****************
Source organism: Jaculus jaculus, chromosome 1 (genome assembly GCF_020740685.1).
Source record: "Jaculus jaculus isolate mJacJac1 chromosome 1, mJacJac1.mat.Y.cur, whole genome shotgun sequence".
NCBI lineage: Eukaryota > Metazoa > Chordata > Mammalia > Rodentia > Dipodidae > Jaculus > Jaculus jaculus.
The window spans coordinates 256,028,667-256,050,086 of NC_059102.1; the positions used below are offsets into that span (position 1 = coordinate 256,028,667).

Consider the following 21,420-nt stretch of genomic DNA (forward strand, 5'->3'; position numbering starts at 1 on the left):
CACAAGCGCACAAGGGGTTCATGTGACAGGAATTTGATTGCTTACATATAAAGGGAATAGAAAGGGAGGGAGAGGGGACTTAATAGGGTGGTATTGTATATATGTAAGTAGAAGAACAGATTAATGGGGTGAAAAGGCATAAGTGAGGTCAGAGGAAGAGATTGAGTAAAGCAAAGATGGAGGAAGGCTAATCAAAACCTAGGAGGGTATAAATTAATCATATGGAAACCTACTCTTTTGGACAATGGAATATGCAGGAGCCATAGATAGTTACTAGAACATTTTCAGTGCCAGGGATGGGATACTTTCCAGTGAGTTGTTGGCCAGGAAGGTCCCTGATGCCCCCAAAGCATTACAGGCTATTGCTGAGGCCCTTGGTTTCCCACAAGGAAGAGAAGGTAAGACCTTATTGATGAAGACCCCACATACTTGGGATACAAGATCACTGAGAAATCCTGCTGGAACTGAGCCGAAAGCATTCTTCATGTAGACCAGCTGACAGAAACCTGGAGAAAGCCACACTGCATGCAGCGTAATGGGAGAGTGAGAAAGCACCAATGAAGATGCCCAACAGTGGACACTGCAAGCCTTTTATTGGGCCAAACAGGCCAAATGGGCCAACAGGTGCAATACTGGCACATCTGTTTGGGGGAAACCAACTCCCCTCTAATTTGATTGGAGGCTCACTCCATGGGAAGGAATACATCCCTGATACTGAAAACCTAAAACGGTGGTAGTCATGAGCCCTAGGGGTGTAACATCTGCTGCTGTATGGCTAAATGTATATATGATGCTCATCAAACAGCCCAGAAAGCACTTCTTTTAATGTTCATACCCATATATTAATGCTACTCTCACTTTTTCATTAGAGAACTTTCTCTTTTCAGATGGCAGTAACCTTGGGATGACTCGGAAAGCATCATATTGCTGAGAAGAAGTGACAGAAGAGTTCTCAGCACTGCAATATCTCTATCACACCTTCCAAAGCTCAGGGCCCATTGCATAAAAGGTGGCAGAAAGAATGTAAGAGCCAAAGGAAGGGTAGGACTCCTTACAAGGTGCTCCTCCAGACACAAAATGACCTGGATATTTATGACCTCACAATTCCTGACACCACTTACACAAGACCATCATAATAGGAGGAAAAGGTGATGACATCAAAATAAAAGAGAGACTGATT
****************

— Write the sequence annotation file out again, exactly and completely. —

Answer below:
Source organism: Jaculus jaculus, chromosome 1 (genome assembly GCF_020740685.1).
Source record: "Jaculus jaculus isolate mJacJac1 chromosome 1, mJacJac1.mat.Y.cur, whole genome shotgun sequence".
NCBI lineage: Eukaryota > Metazoa > Chordata > Mammalia > Rodentia > Dipodidae > Jaculus > Jaculus jaculus.
The window spans coordinates 256,028,667-256,050,086 of NC_059102.1; the positions used below are offsets into that span (position 1 = coordinate 256,028,667).

Consider the following 21,420-nt stretch of genomic DNA (forward strand, 5'->3'; position numbering starts at 1 on the left):
CACAAGCGCACAAGGGGTTCATGTGACAGGAATTTGATTGCTTACATATAAAGGGAATAGAAAGGGAGGGAGAGGGGACTTAATAGGGTGGTATTGTATATATGTAAGTAGAAGAACAGATTAATGGGGTGAAAAGGCATAAGTGAGGTCAGAGGAAGAGATTGAGTAAAGCAAAGATGGAGGAAGGCTAATCAAAACCTAGGAGGGTATAAATTAATCATATGGAAACCTACTCTTTTGGACAATGGAATATGCAGGAGCCATAGATAGTTACTAGAACATTTTCAGTGCCAGGGATGGGATACTTTCCAGTGAGTTGTTGGCCAGGAAGGTCCCTGATGCCCCCAAAGCATTACAGGCTATTGCTGAGGCCCTTGGTTTCCCACAAGGAAGAGAAGGTAAGACCTTATTGATGAAGACCCCACATACTTGGGATACAAGATCACTGAGAAATCCTGCTGGAACTGAGCCGAAAGCATTCTTCATGTAGACCAGCTGACAGAAACCTGGAGAAAGCCACACTGCATGCAGCGTAATGGGAGAGTGAGAAAGCACCAATGAAGATGCCCAACAGTGGACACTGCAAGCCTTTTATTGGGCCAAACAGGCCAAATGGGCCAACAGGTGCAATACTGGCACATCTGTTTGGGGGAAACCAACTCCCCTCTAATTTGATTGGAGGCTCACTCCATGGGAAGGAATACATCCCTGATACTGAAAACCTAAAACGGTGGTAGTCATGAGCCCTAGGGGTGTAACATCTGCTGCTGTATGGCTAAATGTATATATGATGCTCATCAAACAGCCCAGAAAGCACTTCTTTTAATGTTCATACCCATATATTAATGCTACTCTCACTTTTTCATTAGAGAACTTTCTCTTTTCAGATGGCAGTAACCTTGGGATGACTCGGAAAGCATCATATTGCTGAGAAGAAGTGACAGAAGAGTTCTCAGCACTGCAATATCTCTATCACACCTTCCAAAGCTCAGGGCCCATTGCATAAAAGGTGGCAGAAAGAATGTAAGAGCCAAAGGAAGGGTAGGACTCCTTACAAGGTGCTCCTCCAGACACAAAATGACCTGGATATTTATGACCTCACAATTCCTGACACCACTTACACAAGACCATCATAATAGGAGGAAAAGGTGATGACATCAAAATAAAAGAGAGACTGATT